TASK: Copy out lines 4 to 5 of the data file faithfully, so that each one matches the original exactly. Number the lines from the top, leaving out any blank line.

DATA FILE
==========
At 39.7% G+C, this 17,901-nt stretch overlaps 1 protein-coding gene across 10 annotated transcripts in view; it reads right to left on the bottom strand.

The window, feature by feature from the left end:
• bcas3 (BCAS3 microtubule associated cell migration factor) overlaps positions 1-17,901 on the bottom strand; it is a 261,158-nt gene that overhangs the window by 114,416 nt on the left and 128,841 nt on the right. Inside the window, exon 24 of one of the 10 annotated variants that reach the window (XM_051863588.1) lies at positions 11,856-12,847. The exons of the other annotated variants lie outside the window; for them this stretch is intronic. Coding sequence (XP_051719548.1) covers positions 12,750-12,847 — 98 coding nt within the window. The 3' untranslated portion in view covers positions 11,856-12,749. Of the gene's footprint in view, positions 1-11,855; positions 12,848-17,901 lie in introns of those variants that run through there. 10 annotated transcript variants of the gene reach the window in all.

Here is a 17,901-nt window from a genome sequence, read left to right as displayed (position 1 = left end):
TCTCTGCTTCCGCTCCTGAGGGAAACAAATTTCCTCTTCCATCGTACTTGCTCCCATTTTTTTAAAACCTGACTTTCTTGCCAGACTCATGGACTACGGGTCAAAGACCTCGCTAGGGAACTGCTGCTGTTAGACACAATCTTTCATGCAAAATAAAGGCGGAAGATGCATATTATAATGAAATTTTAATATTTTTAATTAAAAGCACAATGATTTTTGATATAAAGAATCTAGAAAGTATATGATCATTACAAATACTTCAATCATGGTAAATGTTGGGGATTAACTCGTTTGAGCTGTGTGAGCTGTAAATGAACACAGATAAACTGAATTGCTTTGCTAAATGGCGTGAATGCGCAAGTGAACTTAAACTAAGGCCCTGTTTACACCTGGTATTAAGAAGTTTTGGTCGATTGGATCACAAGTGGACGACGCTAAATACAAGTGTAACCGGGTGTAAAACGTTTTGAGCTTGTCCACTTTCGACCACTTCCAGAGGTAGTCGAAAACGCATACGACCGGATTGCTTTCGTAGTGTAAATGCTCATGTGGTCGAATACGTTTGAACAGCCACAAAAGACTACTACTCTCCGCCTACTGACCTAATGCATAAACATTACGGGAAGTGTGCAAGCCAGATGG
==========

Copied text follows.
Here is a 17,901-nt window from a genome sequence, read left to right as displayed (position 1 = left end):
TCTCTGCTTCCGCTCCTGAGGGAAACAAATTTCCTCTTCCATCGTACTTGCTCCCATTTTTTTAAAACCTGACTTTCTTGCCAGACTCATGGACTACGGGTCAAAGACCTCGCTAGGGAACTGCTGCTGTTAGACACAATCTTTCATGCAAAATAAAGGCGGAAGATGCATATTATAATGAAATTTTAATATTTTTAATTAAAAGCACAATGATTTTTGATATAAAGAATCTAGAAAGTATATGATCATTACAAATACTTCAATCATGGTAAATGTTGGGGATTAACTCGTTTGAGCTGTGTGAGCTGTAAATGAACACAGATAAACTGAATTGCTTTGCTAAATGGCGTGAATGCGCAAGTGAACTTAAACTAAGGCCCTGTTTACACCTGGTATTAAGAAGTTTTGGTCGATTGGATCACAAGTGGACGACGCTAAATACAAGTGTAACCGGGTGTAAAACGTTTTGAGCTTGTCCACTTTCGACCACTTCCAGAGGTAGTCGAAAACGCATACGACCGGATTGCTTTCGTAGTGTAAATGCTCATGTGGTCGAATACGTTTGAACAGCCACAAAAGACTACTACTCTCCGCCTACTGACCTAATGCATAAACATTACGGGAAGTGTGCAAGCCAGATGG